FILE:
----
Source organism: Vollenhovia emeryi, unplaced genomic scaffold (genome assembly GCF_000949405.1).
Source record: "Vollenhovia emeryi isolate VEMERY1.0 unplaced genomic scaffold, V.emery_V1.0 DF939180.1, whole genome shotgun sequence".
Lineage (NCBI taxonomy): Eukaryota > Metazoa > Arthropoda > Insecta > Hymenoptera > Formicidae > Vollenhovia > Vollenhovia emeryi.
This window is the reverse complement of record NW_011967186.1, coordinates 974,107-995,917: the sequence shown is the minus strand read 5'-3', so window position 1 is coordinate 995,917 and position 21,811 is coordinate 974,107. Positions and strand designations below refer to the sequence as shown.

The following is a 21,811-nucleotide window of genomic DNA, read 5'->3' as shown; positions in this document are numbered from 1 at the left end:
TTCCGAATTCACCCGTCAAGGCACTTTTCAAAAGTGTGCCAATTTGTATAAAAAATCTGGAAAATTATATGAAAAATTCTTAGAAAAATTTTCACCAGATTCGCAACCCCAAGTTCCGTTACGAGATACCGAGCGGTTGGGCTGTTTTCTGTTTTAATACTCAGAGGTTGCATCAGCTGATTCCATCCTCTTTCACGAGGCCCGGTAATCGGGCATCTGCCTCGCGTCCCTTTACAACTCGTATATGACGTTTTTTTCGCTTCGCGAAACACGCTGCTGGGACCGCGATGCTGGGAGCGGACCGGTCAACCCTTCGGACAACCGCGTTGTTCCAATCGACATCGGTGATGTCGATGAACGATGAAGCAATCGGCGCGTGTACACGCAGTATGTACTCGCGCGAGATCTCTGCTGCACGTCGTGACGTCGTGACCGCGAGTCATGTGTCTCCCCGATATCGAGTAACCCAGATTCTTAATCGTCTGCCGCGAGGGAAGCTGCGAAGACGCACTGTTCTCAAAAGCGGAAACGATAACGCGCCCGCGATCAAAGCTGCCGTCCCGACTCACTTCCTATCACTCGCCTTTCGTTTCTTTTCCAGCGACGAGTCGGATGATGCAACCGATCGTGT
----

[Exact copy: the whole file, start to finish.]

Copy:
Source organism: Vollenhovia emeryi, unplaced genomic scaffold (genome assembly GCF_000949405.1).
Source record: "Vollenhovia emeryi isolate VEMERY1.0 unplaced genomic scaffold, V.emery_V1.0 DF939180.1, whole genome shotgun sequence".
Lineage (NCBI taxonomy): Eukaryota > Metazoa > Arthropoda > Insecta > Hymenoptera > Formicidae > Vollenhovia > Vollenhovia emeryi.
This window is the reverse complement of record NW_011967186.1, coordinates 974,107-995,917: the sequence shown is the minus strand read 5'-3', so window position 1 is coordinate 995,917 and position 21,811 is coordinate 974,107. Positions and strand designations below refer to the sequence as shown.

The following is a 21,811-nucleotide window of genomic DNA, read 5'->3' as shown; positions in this document are numbered from 1 at the left end:
TTCCGAATTCACCCGTCAAGGCACTTTTCAAAAGTGTGCCAATTTGTATAAAAAATCTGGAAAATTATATGAAAAATTCTTAGAAAAATTTTCACCAGATTCGCAACCCCAAGTTCCGTTACGAGATACCGAGCGGTTGGGCTGTTTTCTGTTTTAATACTCAGAGGTTGCATCAGCTGATTCCATCCTCTTTCACGAGGCCCGGTAATCGGGCATCTGCCTCGCGTCCCTTTACAACTCGTATATGACGTTTTTTTCGCTTCGCGAAACACGCTGCTGGGACCGCGATGCTGGGAGCGGACCGGTCAACCCTTCGGACAACCGCGTTGTTCCAATCGACATCGGTGATGTCGATGAACGATGAAGCAATCGGCGCGTGTACACGCAGTATGTACTCGCGCGAGATCTCTGCTGCACGTCGTGACGTCGTGACCGCGAGTCATGTGTCTCCCCGATATCGAGTAACCCAGATTCTTAATCGTCTGCCGCGAGGGAAGCTGCGAAGACGCACTGTTCTCAAAAGCGGAAACGATAACGCGCCCGCGATCAAAGCTGCCGTCCCGACTCACTTCCTATCACTCGCCTTTCGTTTCTTTTCCAGCGACGAGTCGGATGATGCAACCGATCGTGT